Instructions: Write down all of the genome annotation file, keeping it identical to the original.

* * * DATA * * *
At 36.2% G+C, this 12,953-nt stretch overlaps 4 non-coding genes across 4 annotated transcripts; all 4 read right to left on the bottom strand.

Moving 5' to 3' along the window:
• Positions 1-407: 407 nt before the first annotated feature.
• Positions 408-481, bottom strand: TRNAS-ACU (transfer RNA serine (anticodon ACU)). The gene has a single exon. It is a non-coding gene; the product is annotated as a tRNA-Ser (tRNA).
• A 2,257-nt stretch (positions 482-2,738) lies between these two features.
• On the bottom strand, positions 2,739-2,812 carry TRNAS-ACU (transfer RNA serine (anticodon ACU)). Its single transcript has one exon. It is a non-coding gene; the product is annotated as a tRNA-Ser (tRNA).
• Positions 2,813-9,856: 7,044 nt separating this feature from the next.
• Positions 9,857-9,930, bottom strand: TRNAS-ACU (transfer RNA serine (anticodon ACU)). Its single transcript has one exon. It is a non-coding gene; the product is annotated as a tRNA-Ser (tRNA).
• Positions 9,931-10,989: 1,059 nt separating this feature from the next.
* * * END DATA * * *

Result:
At 36.2% G+C, this 12,953-nt stretch overlaps 4 non-coding genes across 4 annotated transcripts; all 4 read right to left on the bottom strand.

Moving 5' to 3' along the window:
• Positions 1-407: 407 nt before the first annotated feature.
• Positions 408-481, bottom strand: TRNAS-ACU (transfer RNA serine (anticodon ACU)). The gene has a single exon. It is a non-coding gene; the product is annotated as a tRNA-Ser (tRNA).
• A 2,257-nt stretch (positions 482-2,738) lies between these two features.
• On the bottom strand, positions 2,739-2,812 carry TRNAS-ACU (transfer RNA serine (anticodon ACU)). Its single transcript has one exon. It is a non-coding gene; the product is annotated as a tRNA-Ser (tRNA).
• Positions 2,813-9,856: 7,044 nt separating this feature from the next.
• Positions 9,857-9,930, bottom strand: TRNAS-ACU (transfer RNA serine (anticodon ACU)). Its single transcript has one exon. It is a non-coding gene; the product is annotated as a tRNA-Ser (tRNA).
• Positions 9,931-10,989: 1,059 nt separating this feature from the next.